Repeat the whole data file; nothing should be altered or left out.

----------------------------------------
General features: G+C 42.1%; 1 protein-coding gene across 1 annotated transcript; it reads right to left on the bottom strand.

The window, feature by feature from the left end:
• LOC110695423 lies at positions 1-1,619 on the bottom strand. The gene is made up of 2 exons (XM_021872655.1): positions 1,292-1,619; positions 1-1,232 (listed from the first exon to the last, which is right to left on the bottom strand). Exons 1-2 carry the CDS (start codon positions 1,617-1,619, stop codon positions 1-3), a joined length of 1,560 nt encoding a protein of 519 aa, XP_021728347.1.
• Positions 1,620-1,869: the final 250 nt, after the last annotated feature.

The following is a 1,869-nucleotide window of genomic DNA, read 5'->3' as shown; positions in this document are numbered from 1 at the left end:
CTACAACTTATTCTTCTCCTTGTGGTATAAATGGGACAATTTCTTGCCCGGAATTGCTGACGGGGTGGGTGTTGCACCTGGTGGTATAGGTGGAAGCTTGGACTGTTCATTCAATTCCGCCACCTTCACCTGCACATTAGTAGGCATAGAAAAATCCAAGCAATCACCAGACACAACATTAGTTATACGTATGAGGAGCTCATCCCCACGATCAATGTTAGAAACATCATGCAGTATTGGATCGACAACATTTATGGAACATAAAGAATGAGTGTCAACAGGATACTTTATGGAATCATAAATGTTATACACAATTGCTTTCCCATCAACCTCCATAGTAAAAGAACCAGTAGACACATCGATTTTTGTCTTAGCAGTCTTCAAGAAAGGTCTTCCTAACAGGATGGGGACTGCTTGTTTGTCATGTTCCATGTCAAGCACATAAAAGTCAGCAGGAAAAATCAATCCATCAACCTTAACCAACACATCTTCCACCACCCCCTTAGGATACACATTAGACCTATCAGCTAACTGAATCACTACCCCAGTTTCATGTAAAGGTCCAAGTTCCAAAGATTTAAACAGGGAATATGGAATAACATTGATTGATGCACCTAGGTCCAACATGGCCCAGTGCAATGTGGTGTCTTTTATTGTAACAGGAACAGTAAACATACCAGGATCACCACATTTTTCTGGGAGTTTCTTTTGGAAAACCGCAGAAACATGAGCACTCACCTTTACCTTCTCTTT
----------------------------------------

General features: G+C 42.1%; 1 protein-coding gene across 1 annotated transcript; it reads right to left on the bottom strand.

The window, feature by feature from the left end:
• LOC110695423 lies at positions 1-1,619 on the bottom strand. The gene is made up of 2 exons (XM_021872655.1): positions 1,292-1,619; positions 1-1,232 (listed from the first exon to the last, which is right to left on the bottom strand). Exons 1-2 carry the CDS (start codon positions 1,617-1,619, stop codon positions 1-3), a joined length of 1,560 nt encoding a protein of 519 aa, XP_021728347.1.
• Positions 1,620-1,869: the final 250 nt, after the last annotated feature.

The following is a 1,869-nucleotide window of genomic DNA, read 5'->3' as shown; positions in this document are numbered from 1 at the left end:
CTACAACTTATTCTTCTCCTTGTGGTATAAATGGGACAATTTCTTGCCCGGAATTGCTGACGGGGTGGGTGTTGCACCTGGTGGTATAGGTGGAAGCTTGGACTGTTCATTCAATTCCGCCACCTTCACCTGCACATTAGTAGGCATAGAAAAATCCAAGCAATCACCAGACACAACATTAGTTATACGTATGAGGAGCTCATCCCCACGATCAATGTTAGAAACATCATGCAGTATTGGATCGACAACATTTATGGAACATAAAGAATGAGTGTCAACAGGATACTTTATGGAATCATAAATGTTATACACAATTGCTTTCCCATCAACCTCCATAGTAAAAGAACCAGTAGACACATCGATTTTTGTCTTAGCAGTCTTCAAGAAAGGTCTTCCTAACAGGATGGGGACTGCTTGTTTGTCATGTTCCATGTCAAGCACATAAAAGTCAGCAGGAAAAATCAATCCATCAACCTTAACCAACACATCTTCCACCACCCCCTTAGGATACACATTAGACCTATCAGCTAACTGAATCACTACCCCAGTTTCATGTAAAGGTCCAAGTTCCAAAGATTTAAACAGGGAATATGGAATAACATTGATTGATGCACCTAGGTCCAACATGGCCCAGTGCAATGTGGTGTCTTTTATTGTAACAGGAACAGTAAACATACCAGGATCACCACATTTTTCTGGGAGTTTCTTTTGGAAAACCGCAGAAACATGAGCACTCACCTTTACCTTCTCTTT